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Thursday, April 25, 2024

CHR defends appointment of new en banc chief, two commissioners

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The Commission on Human Rights (CHR) defended the appointment of the new members of its commission in banc.

The CHR said it has taken note of the recent remark on the qualifications and background of the newly appointed members, which included the chairperson and two commissioners.

“We wish to assure that, while the President appointed its recent composition as mandated by the Philippine Constitution, the Commission en banc is committed to preserve and uphold the independence of the country’s national human rights institution (NHRI). The present members of the Commission en banc also satisfy the criteria of pluralism, one of the standards under the Paris Principles that NHRIs should meet in order to be effective and efficient in their mandate,” it cited.

The CHR said chairperson Richard Palpal-latoc joined the agency with his robust legal career practice and background.

He is a trial lawyer, once served as an assistant city prosecutor, and was previously deputy executive secretary for Legal Affairs under the Office of the President.

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The CHR said upon his appointment, he signified a strong desire to expand and fortify CHR’s work with respect to economic, social and cultural rights.

Commissioner Beda Epres, a lawyer, is backed with a strong investigation background and expertise in conducting independent probes for having been previously part of the Office of the Ombudsman, the CHR said.

He has long been a civil servant as part of OMB, with his last position being director IV of the General Investigation Bureau-A of its Field Investigation Office I, which makes the promotion of good governance as a pillar of social justice and human rights as one of his strongest values.

The CHR said commissioner Faydah Dumarpa, also a lawyer, offers her expansive experience in the legal, socio-political, and administrative and finance arenas.

She was director IV for the Administrative and Financial Group of the Department of Budget and Management Procurement Service before being appointed to CHR.

“With her Southern and Muslim roots, alongside gender balance, Commissioner Dumarpa introduces an overall multidisciplinary perspective necessary for an NHRI to tackle evolving human rights challenges,” the CHR noted.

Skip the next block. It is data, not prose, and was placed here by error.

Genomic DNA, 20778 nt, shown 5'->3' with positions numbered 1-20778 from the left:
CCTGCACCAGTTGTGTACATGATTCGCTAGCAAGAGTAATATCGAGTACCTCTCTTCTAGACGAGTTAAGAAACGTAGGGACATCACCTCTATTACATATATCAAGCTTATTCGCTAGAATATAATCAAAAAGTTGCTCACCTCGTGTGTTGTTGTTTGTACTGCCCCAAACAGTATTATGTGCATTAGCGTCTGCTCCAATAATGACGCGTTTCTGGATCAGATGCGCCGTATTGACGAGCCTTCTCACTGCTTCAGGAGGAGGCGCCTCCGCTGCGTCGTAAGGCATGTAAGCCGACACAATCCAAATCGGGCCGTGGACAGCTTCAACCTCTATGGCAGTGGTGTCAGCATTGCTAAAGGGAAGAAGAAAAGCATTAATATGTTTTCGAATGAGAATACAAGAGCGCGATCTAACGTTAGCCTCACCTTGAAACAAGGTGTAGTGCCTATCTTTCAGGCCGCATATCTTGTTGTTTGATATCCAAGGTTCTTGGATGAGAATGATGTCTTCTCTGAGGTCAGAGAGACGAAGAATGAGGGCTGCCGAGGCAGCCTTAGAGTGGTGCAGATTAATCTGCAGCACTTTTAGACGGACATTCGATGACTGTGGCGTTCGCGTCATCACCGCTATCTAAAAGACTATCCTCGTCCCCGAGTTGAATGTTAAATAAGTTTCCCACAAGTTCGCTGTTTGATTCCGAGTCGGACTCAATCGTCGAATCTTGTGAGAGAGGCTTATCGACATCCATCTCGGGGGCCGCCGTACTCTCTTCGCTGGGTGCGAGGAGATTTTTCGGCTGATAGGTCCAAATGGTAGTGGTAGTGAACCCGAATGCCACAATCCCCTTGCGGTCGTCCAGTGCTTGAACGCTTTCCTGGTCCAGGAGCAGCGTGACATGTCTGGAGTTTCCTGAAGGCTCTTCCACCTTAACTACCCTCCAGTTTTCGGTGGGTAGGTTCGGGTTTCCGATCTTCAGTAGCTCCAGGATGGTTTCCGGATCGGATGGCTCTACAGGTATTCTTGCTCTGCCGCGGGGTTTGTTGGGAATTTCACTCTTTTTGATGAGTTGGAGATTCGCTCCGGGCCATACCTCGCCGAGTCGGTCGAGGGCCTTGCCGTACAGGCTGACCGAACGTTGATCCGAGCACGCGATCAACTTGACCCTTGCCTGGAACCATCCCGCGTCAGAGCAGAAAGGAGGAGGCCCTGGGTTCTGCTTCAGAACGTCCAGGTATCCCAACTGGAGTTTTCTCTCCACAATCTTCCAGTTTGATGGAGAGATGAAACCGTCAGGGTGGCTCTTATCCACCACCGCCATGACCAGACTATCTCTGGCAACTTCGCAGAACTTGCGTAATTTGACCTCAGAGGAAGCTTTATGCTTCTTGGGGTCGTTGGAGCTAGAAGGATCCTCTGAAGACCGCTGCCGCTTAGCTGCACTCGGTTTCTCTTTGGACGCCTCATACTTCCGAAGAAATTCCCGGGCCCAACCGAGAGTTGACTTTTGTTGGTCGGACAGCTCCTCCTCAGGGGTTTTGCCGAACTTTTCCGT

In the past months, CHR under its new leadership has similarly shown readiness to respond to the continuing and emerging human rights concerns in the country. Demand for accountability through investigations of human rights violations are continuing.

“Lobbying for laws that seeks to uphold human rights persists. Efforts to conduct human rights education and promotion proceed, even in search of new ways to teach and reach different publics. And engagements with relevant stakeholders, such as human rights groups, civil society organisations, media, and the diplomatic community, among others, remain as a critical part of CHR’s agenda so we may preserve previous partnerships and chart new ones — all in support of effectively and faithfully implementing our mandate,” it noted.

The present Commission en banc has also announced innovations and thrusts it seeks to explore in support of CHR’s four mandates.

With regard to the Protection and Prevention mandates, CHR previously announced its intent to create a mechanism for strategic litigation where the Commission, within its mandate, shall embark on the active handling of cases to strengthen the access to justice of human rights violations victims, as well as for the protection of human rights defenders. Grassroots and community-based human rights education activities are directed to be intensified in line with CHR’s Human Rights Promotion mandate.

With regard to its Policy mandate, CHR has actively lobbied for the passage of laws that protect and promote human rights of weak, vulnerable, and marginalised sectors, including our own CHR Charter, the law creating the country’s National Preventive Mechanism, and the CHR Human Rights Institute.

“Details of our work are regularly shared publicly through our releases and social media channels,” CHR said.

“CHR respects the vigilance shown by some members of the human rights community regarding the recent appointments in CHR’s leadership. Under a democracy, we expect nothing less and take this as a challenge,” it added.

To note, it has only been almost four months since the first appointments of the new Commission en banc members were made yet work continues and new directions are already being set.

“We seek the chance to demonstrate our dedication to the critical role of CHR in these times. Our commitment to human rights cause shall be our steady compass as we fulfill our term as the sixth Commission en banc. CHR remains ready, willing, and able to stand up for the rights of all. And we extend our hand of partnership to all those in pursuit of improving the human rights situation in the country,” CHR said.

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